Established in 1988, Punter Southall Group provides actuarial advice; pensions consulting; and risk, administration, and investment services to private clients, pension scheme trustees, private equity investors, employers, and institutional investors in the UK. For the most part, I am not sure what any of that means but their end goal is to help their clients “discover and seize the right opportunities” and transform their financial futures. Named after its founders, Jonathan Punter and Stuart Southall, the group is parent to 15 other companies, some of which are directly related to the financial services and carry the name while others have their own name and semi-related services. Recently Punter Southall Group introduced a new identity designed by London, UK-based Future Kings.
Following workshops with key members of the individual companies, market analysis, competitor audits and reviews of the customer base, ‘agility’ emerged as a key theme for the Group.
From this key insight, the Organising Idea of ‘Intelligently agile’ was born. It sums up who they are, what they care about and what makes them unique.
We chose to use a masterbrand-led approach to bring the different companies under the Punter Southall Group brand umbrella, while allowing enough flexibility to highlight the individual companies’ specialities and characters.
To communicate ‘Intelligently agile’, we created a bold, dynamic and flexible design system with a strict geometric grid to unite the Group’s visual identities. Each brandmark was designed using this grid to show the companies’ synergy, while individually highlighting their wide-ranging and vibrant differences.
The abstract brandmarks were developed thematically. The Group’s brandmark, for example, uses a triangle with an upwards trajectory to emphasise growth and looking forward, and a red dot leaps out of the negative space to represent movement and agility. Similarly, Punter Southall Aspire, one of the Group’s companies, is built around ‘Next generation thinking’ and therefore has an abstract sunrise in the brandmark, while Punter Southall Financial Management, whose proposition is ‘Cutting through complexity’, has a graphic element cutting through the brandmark. All these shapes can then be animated to combine, cut into, and multiply over one another, further demonstrating the agility of the Group.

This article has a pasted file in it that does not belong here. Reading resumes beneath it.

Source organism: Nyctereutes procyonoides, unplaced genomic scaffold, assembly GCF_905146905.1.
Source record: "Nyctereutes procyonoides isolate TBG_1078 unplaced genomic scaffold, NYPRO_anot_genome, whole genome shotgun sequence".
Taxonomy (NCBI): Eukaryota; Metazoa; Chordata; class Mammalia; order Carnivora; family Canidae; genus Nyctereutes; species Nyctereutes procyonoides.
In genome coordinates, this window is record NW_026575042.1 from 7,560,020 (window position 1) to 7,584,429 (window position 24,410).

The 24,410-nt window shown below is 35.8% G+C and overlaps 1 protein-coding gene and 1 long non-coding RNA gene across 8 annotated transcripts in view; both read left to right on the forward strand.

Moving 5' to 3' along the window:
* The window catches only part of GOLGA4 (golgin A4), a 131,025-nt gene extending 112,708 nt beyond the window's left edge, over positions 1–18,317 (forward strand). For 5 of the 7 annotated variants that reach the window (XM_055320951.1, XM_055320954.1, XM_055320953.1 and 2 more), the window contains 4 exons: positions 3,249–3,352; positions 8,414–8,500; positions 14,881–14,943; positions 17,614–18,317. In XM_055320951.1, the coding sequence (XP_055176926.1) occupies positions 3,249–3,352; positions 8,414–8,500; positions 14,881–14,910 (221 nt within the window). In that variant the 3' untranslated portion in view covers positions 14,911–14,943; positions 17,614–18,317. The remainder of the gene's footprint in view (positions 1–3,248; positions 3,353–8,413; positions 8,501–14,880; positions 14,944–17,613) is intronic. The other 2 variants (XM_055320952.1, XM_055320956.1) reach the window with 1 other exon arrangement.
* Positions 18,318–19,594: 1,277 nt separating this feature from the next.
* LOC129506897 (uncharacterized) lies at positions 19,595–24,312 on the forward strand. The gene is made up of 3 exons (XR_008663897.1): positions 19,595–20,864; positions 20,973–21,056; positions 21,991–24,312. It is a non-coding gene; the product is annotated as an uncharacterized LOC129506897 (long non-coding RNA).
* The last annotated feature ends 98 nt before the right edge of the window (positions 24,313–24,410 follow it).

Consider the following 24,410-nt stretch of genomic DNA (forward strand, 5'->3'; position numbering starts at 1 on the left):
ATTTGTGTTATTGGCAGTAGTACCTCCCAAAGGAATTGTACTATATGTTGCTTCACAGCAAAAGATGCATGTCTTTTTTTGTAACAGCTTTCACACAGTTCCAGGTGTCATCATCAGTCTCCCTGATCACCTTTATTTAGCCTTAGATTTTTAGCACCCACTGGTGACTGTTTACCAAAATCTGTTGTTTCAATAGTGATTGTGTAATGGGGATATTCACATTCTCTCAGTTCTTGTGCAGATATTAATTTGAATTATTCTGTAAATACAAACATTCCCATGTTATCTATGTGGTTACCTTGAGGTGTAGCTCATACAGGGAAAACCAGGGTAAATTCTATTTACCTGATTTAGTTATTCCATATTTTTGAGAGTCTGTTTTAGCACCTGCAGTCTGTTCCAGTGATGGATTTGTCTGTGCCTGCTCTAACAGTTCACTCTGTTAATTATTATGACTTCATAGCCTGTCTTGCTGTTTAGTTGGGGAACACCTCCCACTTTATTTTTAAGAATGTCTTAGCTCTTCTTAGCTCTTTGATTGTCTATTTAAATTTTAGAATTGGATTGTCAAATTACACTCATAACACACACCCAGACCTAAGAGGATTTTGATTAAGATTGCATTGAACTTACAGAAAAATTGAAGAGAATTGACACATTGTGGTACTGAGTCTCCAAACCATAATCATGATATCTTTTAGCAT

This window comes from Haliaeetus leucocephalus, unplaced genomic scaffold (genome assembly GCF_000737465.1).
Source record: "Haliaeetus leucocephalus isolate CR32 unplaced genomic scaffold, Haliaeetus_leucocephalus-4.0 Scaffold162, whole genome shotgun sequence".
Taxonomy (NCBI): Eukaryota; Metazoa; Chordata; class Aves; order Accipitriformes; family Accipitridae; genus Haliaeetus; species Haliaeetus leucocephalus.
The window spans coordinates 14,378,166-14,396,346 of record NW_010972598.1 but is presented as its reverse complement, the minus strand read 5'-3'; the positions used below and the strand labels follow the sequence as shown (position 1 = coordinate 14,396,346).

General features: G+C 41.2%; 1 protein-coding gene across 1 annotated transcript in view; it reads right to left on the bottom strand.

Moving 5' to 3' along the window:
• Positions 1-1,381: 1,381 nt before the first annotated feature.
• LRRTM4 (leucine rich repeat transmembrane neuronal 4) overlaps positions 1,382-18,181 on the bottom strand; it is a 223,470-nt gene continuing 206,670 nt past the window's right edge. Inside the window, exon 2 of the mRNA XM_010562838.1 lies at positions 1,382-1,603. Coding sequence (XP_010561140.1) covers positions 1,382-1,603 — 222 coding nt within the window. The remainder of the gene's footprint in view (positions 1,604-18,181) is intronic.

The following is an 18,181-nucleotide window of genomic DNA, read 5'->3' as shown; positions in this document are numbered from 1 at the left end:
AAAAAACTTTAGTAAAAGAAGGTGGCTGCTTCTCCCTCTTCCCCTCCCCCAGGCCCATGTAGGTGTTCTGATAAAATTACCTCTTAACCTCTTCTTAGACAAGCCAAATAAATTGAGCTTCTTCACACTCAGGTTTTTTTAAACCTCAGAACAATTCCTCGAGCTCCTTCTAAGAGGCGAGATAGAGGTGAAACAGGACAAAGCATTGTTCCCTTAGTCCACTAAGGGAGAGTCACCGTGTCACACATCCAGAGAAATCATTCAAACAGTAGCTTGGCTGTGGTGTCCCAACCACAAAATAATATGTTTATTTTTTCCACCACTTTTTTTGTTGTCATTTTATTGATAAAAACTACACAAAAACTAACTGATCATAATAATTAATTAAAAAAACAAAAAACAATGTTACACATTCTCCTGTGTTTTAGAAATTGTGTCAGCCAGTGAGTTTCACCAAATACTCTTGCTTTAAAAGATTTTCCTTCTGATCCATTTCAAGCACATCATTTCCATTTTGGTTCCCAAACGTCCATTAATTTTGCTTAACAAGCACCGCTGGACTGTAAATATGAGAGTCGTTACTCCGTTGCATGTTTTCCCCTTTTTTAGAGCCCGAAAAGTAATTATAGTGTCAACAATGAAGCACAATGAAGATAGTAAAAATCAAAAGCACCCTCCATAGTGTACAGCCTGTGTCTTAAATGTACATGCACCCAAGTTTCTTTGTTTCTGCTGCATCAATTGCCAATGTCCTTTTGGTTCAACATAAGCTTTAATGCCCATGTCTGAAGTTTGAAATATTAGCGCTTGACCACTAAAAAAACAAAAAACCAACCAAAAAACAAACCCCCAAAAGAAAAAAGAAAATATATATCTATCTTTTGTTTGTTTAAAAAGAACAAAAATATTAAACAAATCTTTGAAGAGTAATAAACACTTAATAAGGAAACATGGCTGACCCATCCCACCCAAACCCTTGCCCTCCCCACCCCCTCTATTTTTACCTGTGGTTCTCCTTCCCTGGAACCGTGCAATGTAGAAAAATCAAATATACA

We then chose to use Santral, a legible and precise typeface, across the whole Group to align them visually, and a flat design aesthetic across the patterns, graphics and icons for an accessible look and feel. ‘Intelligently agile’ is also reflected in the photography, which always captures movement in some way - whether it’s a photo of a person, place, animal or object, it’s always full of energy.
The “PSG” monogram in the old logo was ambitiously abstract and there was something interesting about its structure but the execution didn’t come through for it in the end. The type was nice enough. The new Group logo, on its own, is somewhat flimsy in presence — even though it has a large triangle shape, the tiny red dot floating on its own creates an odd relationship. It’s also too abstract to carry much meaning or function as a clear identifier. As part of the group of icons, it’s a little bit more interesting and its simplicity in contrast with the rest perhaps signifies its standing as the parent brand. The other icons are all visually attractive and they look finance-y as if pie charts were having the rave the of their lives. They are probably useful Rorschach tests to see what their customers make of them as they are heavily abstract. Using the red dot in the same place for all the icons is a nice unifying touch and the wordmark treatment across the board is simple and solid.
There is a lot of motion and dynamism to the icons. Perhaps too much for a finance company but, hey, why not? The same reaction and opinion applies to the color palette… perhaps too much but, hey, why not? All of the motion things are fun and happy and add life to an otherwise strict set of logos.
In general, I keep having the same reaction over and over: the applications can be too much at times. Too many patterns, too big, in too bright colors. As a way of standing out from the competition it sure gets the job done but I question how appropriate or useful it is to the Group and its companies to be in a constant state of shoutiness.
Overall, it’s a bold, properly-deployed, and well-extended visual system but I still have a hard time seeing consolidating this with their client base, which I assume are more buttoned-up… which might just be a bad preconception on my part and maybe what they want is a supercolorful identity in their financial investment partners. In which case, party on.